Repatriation and (perceived) organisational support (POS): The role of and interaction between repatriation supporters
Article publication date: 13 March 2017
The purpose of this paper is to explore the role of and interaction between (potential) repatriation supporters to develop understanding of how this affects the repatriate experience.
A (single) case study strategy was employed, using a multiple stakeholder approach, involving 21 in-depth interviews in a large UK-based institution with repatriates, home and host HR managers, international human resource (IHR) practitioners and line managers from both home and host locations.
Although line managers, senior managers, family members and third party providers (e.g. relocation agencies, tax advisors) are important for repatriation support, the case study evidence highlights that HR professionals are mainly responsible for the quality of the support delivered by other repatriation supporters. Inadequate support from the headquarters IHR department caused by a lack and unclear information about repatriation procedures and related responsibilities results in insufficient support for home and host HR managers. This negatively impacts repatriates line managers (perceptions of) HR support. Weaknesses in the support chain (headquarter IHR, home and host HR and line managers) are responsible for repatriates (perceived) limited or non-support.
The small size of our sample, the single case study design and the method precludes generalisation of the findings. However, the authors’ “look inside” increased the understanding of repatriation support and in particular the support quality. By linking this information to the knowledge of previous studies on organisational support and the devolution of human resource management, the authors are able to identify several topics future studies in the field of repatriation management.
IHRM policies have to reflect the role of multiple stakeholders including home and host line managers and HR professionals as well as third party providers and assign clear lines of responsibility to provide a transparent and consistent experience. Repatriates family has to be acknowledged as a stakeholder that has a major influence on repatriation success and failure. Excluding partners and children issues from international career policies has to be considered as a serious HR shortcoming. Second, ensuring timely information regarding return positions. Providing debriefing interviews upon repatriation can help to identify future roles within the organisation. Equally important is exit interviews to explore whether the person has completed an assignment within the previous 24 months and whether this experience has contributed to their decision to leave the organisation. Opportunities to ensure repatriates are being considered for positions as part of the talent pool is crucial. Finally, the authors emphasise the need to acknowledge that third party vendors are part of the repatriation process and must be considered in terms of (perceived) organisational support.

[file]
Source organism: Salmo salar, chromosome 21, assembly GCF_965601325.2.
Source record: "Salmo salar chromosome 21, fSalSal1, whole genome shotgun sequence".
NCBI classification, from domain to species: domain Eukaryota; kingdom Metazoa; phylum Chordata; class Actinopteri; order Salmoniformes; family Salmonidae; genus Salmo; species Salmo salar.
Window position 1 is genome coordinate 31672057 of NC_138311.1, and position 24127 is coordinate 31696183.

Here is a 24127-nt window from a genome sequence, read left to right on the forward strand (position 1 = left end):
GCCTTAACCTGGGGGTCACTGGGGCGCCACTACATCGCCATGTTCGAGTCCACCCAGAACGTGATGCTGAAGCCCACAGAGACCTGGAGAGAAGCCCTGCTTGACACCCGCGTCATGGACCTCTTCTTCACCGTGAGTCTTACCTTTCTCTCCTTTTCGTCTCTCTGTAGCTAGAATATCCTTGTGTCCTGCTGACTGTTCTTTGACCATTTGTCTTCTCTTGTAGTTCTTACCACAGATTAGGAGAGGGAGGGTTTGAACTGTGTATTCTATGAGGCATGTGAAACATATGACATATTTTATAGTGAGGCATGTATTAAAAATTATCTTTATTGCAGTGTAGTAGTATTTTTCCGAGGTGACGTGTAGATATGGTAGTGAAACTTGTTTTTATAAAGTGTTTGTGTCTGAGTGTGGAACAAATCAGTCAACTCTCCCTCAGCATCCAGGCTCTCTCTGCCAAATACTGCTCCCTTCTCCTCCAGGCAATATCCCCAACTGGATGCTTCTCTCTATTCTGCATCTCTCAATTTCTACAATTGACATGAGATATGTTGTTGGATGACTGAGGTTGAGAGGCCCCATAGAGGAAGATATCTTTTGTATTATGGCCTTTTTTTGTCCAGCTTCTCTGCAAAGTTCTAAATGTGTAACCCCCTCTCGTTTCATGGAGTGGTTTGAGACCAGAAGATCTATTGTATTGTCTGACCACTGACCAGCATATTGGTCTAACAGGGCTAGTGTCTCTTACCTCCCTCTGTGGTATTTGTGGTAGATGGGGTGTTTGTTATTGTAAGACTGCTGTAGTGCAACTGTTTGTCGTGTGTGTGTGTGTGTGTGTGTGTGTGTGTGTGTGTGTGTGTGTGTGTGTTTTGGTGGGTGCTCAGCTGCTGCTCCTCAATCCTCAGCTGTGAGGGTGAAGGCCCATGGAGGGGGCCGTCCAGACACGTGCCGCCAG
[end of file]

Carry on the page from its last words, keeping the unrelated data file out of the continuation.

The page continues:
This is one of the first studies that highlights the role and interaction of (potential) repatriation supporters. Specifically, this study contributes to addressing three knowledge gaps: it identifies a lack of communication among HR professionals and between them and line managers as a potential source of insufficient organisational support; the findings highlight HR professionals responsibility for supporting line managers and other repatriation supporters in operational repatriation management; and finally, the results support the assumption that HR professionals and line managers own (non-)experience with working abroad might affect the quality of support policies and practices for repatriates.
Howe-Walsh, L. and Torka, N. (2017), "Repatriation and (perceived) organisational support (POS): The role of and interaction between repatriation supporters", Journal of Global Mobility, Vol. 5 No. 1, pp. 60-77. https://doi.org/10.1108/JGM-09-2016-0040
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